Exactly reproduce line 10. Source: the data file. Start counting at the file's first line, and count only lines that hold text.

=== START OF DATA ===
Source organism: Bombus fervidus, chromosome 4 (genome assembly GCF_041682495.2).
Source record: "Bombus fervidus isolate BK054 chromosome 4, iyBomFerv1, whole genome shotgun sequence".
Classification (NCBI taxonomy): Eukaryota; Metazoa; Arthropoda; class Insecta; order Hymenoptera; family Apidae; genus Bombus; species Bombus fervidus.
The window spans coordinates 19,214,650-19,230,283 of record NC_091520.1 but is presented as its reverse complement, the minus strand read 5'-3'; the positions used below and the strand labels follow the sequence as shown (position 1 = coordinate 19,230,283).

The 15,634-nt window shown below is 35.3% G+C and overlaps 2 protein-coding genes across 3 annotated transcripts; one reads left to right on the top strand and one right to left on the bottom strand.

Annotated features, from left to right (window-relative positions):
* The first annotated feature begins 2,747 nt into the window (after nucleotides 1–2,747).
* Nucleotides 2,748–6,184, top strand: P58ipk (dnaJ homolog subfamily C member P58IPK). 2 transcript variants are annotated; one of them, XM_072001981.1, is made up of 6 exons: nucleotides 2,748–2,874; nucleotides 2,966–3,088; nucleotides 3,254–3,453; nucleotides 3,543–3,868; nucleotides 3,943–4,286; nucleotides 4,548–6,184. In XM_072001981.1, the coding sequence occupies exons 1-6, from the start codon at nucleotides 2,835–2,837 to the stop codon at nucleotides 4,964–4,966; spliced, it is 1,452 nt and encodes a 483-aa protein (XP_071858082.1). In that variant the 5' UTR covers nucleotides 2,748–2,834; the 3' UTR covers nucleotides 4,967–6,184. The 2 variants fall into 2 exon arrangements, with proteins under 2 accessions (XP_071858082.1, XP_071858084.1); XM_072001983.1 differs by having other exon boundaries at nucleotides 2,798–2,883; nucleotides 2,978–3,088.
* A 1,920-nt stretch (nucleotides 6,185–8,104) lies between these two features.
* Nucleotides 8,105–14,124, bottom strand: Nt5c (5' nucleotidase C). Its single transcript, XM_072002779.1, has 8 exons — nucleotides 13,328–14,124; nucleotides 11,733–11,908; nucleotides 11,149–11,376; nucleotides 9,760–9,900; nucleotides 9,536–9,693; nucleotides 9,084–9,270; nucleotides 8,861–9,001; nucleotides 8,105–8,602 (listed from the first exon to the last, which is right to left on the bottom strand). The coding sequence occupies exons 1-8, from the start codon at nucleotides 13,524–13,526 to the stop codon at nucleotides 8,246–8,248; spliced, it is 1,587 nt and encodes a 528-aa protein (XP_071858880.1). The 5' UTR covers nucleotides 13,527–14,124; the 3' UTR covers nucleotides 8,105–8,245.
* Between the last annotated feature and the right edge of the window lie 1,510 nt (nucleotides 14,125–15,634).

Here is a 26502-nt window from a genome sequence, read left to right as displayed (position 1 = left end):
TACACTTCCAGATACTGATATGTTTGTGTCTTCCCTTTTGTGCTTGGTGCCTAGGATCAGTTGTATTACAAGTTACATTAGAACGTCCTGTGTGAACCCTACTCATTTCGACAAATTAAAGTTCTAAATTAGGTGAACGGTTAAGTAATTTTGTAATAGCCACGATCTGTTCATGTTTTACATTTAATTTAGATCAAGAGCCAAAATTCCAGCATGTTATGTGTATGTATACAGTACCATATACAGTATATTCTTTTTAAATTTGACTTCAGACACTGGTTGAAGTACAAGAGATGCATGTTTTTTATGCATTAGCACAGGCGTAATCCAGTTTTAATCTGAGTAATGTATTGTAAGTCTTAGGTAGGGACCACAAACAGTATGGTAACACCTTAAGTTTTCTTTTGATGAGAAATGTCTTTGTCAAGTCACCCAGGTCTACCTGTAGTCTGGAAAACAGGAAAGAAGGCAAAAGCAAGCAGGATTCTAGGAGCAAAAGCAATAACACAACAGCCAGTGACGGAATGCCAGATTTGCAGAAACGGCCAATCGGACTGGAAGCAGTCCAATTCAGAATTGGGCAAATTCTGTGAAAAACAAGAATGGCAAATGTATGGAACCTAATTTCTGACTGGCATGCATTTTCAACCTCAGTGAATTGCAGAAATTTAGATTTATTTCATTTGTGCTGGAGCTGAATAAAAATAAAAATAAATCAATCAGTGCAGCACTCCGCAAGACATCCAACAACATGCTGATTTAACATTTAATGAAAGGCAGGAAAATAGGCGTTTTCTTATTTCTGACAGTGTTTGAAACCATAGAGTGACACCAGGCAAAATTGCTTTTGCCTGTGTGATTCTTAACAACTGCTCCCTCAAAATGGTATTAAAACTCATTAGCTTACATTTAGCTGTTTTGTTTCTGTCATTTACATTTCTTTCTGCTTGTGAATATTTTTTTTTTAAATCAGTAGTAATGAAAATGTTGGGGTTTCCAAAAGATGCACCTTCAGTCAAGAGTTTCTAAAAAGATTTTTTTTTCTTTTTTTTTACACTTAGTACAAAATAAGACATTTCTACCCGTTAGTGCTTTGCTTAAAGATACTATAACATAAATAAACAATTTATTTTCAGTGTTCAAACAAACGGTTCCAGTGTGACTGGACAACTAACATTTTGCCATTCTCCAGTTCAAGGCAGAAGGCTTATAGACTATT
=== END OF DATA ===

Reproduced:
* Nucleotides 8,105–14,124, bottom strand: Nt5c (5' nucleotidase C). Its single transcript, XM_072002779.1, has 8 exons — nucleotides 13,328–14,124; nucleotides 11,733–11,908; nucleotides 11,149–11,376; nucleotides 9,760–9,900; nucleotides 9,536–9,693; nucleotides 9,084–9,270; nucleotides 8,861–9,001; nucleotides 8,105–8,602 (listed from the first exon to the last, which is right to left on the bottom strand). The coding sequence occupies exons 1-8, from the start codon at nucleotides 13,524–13,526 to the stop codon at nucleotides 8,246–8,248; spliced, it is 1,587 nt and encodes a 528-aa protein (XP_071858880.1). The 5' UTR covers nucleotides 13,527–14,124; the 3' UTR covers nucleotides 8,105–8,245.